Laura Berry explains the nuances of Scottish records if, like Paul Hollywood, you want to explore your Caledonian roots...
Although the Union of Crowns joined Scotland with England and Wales under one flag in 1606, Scots Law remained as an independent legal system, resulting in some peculiar differences in the way genealogical records were created there.
Paul Hollywood knew that he had Scottish roots, but after visiting places where his ancestors worked and finding out more about them, Paul finally felt he “had something to hang his hat on”.
The majority of original records for researching Scottish ancestry are only available in full on
scotlandspeople.gov.uk, but Ancestry lists its
Scottish resources at search.ancestry.co.uk/
places/uk/scotland and TheGenealogist has a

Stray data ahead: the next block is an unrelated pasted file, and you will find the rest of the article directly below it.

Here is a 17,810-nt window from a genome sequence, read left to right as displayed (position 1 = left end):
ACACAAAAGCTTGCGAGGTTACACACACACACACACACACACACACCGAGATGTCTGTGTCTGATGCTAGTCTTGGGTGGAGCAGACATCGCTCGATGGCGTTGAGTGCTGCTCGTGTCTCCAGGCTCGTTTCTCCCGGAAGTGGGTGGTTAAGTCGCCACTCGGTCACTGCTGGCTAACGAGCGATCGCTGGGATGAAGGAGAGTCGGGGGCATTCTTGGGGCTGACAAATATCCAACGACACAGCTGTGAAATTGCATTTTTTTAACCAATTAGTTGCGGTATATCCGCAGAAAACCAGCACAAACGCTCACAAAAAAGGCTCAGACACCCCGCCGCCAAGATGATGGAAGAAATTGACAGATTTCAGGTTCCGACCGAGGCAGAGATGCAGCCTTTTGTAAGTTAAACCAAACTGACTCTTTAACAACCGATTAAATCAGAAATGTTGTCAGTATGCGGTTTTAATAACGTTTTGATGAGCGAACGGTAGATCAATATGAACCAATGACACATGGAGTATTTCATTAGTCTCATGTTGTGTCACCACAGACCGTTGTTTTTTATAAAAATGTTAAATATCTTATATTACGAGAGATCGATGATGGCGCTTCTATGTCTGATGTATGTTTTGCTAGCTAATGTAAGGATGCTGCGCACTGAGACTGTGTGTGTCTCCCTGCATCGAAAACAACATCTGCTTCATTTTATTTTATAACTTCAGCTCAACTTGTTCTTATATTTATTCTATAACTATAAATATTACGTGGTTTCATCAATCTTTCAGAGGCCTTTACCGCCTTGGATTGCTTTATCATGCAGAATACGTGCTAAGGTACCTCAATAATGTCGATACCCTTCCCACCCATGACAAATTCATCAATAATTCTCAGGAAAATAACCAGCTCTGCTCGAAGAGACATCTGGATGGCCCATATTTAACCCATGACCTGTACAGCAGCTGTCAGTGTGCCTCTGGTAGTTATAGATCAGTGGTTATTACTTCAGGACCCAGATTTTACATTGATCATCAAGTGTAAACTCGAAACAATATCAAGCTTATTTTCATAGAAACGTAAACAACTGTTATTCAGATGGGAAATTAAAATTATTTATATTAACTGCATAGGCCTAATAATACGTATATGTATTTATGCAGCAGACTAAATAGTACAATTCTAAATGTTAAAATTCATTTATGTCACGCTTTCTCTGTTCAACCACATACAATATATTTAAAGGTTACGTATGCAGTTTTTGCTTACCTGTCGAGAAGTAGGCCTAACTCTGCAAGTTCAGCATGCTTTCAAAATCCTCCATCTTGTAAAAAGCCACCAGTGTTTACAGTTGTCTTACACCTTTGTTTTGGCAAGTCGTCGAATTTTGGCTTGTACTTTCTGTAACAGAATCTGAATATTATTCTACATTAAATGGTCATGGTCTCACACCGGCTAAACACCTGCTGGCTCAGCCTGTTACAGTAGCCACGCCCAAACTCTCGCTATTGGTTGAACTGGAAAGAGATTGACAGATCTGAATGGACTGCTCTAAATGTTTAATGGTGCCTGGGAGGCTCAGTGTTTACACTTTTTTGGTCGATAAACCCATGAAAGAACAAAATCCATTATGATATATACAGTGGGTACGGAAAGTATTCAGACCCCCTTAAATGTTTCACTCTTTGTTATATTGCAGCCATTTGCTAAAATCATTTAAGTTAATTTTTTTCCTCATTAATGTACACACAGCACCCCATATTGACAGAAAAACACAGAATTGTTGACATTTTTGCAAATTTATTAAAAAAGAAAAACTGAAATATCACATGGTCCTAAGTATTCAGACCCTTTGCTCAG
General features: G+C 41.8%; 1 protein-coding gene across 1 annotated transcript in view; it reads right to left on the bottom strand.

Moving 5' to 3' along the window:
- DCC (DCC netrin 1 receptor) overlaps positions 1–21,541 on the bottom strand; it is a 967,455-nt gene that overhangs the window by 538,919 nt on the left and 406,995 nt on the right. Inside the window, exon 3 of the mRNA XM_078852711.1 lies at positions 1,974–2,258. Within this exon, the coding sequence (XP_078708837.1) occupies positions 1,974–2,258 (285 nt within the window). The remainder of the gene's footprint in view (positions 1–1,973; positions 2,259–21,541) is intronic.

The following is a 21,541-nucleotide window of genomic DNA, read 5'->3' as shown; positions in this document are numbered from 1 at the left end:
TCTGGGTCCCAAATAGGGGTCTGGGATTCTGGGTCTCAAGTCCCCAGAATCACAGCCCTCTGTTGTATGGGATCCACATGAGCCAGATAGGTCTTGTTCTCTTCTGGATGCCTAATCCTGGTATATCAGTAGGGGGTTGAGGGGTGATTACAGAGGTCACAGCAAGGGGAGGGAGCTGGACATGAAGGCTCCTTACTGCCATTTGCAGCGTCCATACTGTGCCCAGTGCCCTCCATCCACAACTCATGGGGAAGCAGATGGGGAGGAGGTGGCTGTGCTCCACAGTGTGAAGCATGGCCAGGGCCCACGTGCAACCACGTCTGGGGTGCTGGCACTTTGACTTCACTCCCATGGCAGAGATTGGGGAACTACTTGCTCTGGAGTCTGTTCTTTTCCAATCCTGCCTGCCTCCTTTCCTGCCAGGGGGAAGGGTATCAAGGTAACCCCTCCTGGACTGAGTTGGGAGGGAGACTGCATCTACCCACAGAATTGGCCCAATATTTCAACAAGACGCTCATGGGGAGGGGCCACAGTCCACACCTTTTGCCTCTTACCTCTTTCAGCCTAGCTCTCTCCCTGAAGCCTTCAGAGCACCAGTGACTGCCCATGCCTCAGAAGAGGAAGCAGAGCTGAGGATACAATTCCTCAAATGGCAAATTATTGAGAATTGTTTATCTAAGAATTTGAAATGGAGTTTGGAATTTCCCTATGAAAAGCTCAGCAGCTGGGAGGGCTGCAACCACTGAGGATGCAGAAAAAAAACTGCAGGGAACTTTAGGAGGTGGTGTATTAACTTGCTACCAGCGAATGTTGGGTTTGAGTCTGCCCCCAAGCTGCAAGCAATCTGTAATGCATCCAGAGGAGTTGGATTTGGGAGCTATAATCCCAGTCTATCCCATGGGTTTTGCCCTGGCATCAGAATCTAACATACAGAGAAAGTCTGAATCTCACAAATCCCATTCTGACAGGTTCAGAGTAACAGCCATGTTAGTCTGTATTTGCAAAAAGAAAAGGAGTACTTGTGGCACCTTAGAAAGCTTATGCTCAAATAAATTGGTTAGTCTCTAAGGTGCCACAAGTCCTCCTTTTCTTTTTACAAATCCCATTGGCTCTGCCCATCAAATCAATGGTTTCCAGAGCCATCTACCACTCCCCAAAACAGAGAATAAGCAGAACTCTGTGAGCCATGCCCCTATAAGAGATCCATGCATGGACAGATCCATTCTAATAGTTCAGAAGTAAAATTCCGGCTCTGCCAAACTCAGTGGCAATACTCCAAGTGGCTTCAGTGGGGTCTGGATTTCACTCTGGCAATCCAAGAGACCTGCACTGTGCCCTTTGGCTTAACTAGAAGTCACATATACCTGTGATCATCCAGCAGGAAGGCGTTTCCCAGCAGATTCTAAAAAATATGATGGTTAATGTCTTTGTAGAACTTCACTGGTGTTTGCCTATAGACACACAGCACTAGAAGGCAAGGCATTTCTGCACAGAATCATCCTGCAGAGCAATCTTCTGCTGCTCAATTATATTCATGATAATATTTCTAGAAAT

research guide at thegenealogist.co.uk/ researchguide/scottish-ancestors-237.
Findmypast also has some transcribed Scottish indexes but no original images. It has teamed up with FamilySearch, where free indexes can be
searched at familysearch.org/search/collection /location/1986318.
The ScotlandsPeople website can be accessed at the ScotlandsPeople Centre in Edinburgh or in local family history centres (you can find contact details at gro-scotland.gov.uk/research/ local-family-history-centres).
Crofters’ houses, Stornoway in
Lewis, Scotland, c1925